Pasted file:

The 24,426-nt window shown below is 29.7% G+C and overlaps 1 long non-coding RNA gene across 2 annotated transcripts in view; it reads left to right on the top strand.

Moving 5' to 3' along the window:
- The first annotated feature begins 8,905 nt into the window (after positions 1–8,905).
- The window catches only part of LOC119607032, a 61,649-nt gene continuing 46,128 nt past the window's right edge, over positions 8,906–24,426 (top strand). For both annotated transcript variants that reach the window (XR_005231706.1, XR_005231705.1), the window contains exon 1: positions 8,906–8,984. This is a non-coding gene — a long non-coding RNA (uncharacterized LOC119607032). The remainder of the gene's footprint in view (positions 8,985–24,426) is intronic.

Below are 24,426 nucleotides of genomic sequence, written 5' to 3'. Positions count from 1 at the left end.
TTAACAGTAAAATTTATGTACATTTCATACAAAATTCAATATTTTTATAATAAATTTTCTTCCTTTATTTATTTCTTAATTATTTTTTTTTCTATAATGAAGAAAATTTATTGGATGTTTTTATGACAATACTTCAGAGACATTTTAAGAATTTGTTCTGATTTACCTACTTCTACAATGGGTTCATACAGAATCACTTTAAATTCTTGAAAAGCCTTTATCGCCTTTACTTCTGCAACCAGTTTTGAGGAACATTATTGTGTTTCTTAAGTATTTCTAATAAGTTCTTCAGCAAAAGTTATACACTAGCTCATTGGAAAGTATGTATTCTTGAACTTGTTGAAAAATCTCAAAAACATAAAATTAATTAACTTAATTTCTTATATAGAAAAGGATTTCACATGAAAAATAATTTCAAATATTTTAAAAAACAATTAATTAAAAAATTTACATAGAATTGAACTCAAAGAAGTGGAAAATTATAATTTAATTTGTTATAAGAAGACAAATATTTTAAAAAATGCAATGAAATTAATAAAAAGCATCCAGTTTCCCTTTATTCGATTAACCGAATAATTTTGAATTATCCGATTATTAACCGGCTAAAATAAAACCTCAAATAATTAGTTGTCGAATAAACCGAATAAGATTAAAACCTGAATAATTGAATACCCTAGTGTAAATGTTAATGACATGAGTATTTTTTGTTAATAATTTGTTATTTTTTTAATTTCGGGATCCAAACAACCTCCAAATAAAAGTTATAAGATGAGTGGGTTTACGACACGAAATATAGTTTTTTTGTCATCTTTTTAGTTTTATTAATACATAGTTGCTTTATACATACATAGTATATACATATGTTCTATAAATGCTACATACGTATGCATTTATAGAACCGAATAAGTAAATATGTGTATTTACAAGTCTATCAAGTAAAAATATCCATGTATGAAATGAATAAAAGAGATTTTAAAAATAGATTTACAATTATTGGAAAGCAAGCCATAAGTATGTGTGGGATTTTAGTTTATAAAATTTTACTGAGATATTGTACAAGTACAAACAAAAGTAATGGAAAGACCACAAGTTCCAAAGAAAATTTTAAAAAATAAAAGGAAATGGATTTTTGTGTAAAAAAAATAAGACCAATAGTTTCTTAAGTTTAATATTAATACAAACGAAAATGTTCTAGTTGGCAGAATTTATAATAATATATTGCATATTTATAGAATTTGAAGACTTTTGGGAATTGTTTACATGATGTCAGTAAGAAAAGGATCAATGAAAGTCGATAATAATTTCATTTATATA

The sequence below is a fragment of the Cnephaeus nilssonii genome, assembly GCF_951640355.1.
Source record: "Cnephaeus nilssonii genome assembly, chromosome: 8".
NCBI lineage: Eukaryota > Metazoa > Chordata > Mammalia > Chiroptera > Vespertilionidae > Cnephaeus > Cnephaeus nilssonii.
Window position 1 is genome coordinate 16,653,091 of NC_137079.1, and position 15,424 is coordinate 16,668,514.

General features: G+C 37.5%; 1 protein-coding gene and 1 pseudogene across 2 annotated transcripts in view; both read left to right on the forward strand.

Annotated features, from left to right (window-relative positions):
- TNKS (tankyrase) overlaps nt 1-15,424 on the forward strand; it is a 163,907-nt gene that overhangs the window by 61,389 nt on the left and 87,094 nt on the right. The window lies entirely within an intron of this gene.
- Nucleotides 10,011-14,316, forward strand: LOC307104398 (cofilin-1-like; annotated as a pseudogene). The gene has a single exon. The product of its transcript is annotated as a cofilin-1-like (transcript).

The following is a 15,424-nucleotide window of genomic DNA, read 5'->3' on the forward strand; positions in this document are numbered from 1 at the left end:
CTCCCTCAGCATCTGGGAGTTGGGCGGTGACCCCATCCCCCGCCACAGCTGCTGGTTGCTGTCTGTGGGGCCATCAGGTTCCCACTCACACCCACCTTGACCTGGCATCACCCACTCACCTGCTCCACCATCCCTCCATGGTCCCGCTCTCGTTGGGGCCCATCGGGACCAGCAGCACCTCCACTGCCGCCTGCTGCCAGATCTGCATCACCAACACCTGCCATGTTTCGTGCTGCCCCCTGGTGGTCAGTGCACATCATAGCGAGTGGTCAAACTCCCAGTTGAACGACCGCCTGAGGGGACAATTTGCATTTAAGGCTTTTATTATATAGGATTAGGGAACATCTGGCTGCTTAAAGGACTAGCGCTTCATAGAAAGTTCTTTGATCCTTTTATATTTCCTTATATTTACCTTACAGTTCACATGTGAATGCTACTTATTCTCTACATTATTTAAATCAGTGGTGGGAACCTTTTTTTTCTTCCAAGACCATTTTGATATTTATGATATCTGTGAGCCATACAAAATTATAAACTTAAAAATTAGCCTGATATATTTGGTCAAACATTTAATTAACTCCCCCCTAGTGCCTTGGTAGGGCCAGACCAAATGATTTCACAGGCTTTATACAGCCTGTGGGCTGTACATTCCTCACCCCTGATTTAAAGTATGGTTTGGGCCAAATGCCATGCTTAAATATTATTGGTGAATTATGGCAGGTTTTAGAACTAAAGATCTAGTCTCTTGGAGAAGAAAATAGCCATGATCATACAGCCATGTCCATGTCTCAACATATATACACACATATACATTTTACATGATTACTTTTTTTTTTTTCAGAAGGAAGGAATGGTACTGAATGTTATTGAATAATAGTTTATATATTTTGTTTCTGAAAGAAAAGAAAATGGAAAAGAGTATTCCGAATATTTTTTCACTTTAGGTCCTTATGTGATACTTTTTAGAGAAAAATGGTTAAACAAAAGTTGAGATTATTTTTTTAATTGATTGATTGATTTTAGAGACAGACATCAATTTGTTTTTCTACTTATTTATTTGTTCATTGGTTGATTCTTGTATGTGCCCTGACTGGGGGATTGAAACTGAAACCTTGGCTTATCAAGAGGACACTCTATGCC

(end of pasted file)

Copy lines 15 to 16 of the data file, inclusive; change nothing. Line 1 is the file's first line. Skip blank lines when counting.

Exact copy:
The following is a 15,424-nucleotide window of genomic DNA, read 5'->3' on the forward strand; positions in this document are numbered from 1 at the left end:
CTCCCTCAGCATCTGGGAGTTGGGCGGTGACCCCATCCCCCGCCACAGCTGCTGGTTGCTGTCTGTGGGGCCATCAGGTTCCCACTCACACCCACCTTGACCTGGCATCACCCACTCACCTGCTCCACCATCCCTCCATGGTCCCGCTCTCGTTGGGGCCCATCGGGACCAGCAGCACCTCCACTGCCGCCTGCTGCCAGATCTGCATCACCAACACCTGCCATGTTTCGTGCTGCCCCCTGGTGGTCAGTGCACATCATAGCGAGTGGTCAAACTCCCAGTTGAACGACCGCCTGAGGGGACAATTTGCATTTAAGGCTTTTATTATATAGGATTAGGGAACATCTGGCTGCTTAAAGGACTAGCGCTTCATAGAAAGTTCTTTGATCCTTTTATATTTCCTTATATTTACCTTACAGTTCACATGTGAATGCTACTTATTCTCTACATTATTTAAATCAGTGGTGGGAACCTTTTTTTTCTTCCAAGACCATTTTGATATTTATGATATCTGTGAGCCATACAAAATTATAAACTTAAAAATTAGCCTGATATATTTGGTCAAACATTTAATTAACTCCCCCCTAGTGCCTTGGTAGGGCCAGACCAAATGATTTCACAGGCTTTATACAGCCTGTGGGCTGTACATTCCTCACCCCTGATTTAAAGTATGGTTTGGGCCAAATGCCATGCTTAAATATTATTGGTGAATTATGGCAGGTTTTAGAACTAAAGATCTAGTCTCTTGGAGAAGAAAATAGCCATGATCATACAGCCATGTCCATGTCTCAACATATATACACACATATACATTTTACATGATTACTTTTTTTTTTTTCAGAAGGAAGGAATGGTACTGAATGTTATTGAATAATAGTTTATATATTTTGTTTCTGAAAGAAAAGAAAATGGAAAAGAGTATTCCGAATATTTTTTCACTTTAGGTCCTTATGTGATACTTTTTAGAGAAAAATGGTTAAACAAAAGTTGAGATTATTTTTTTAATTGATTGATTGATTTTAGAGACAGACATCAATTTGTTTTTCTACTTATTTATTTGTTCATTGGTTGATTCTTGTATGTGCCCTGACTGGGGGATTGAAACTGAAACCTTGGCTTATCAAGAGGACACTCTATGCC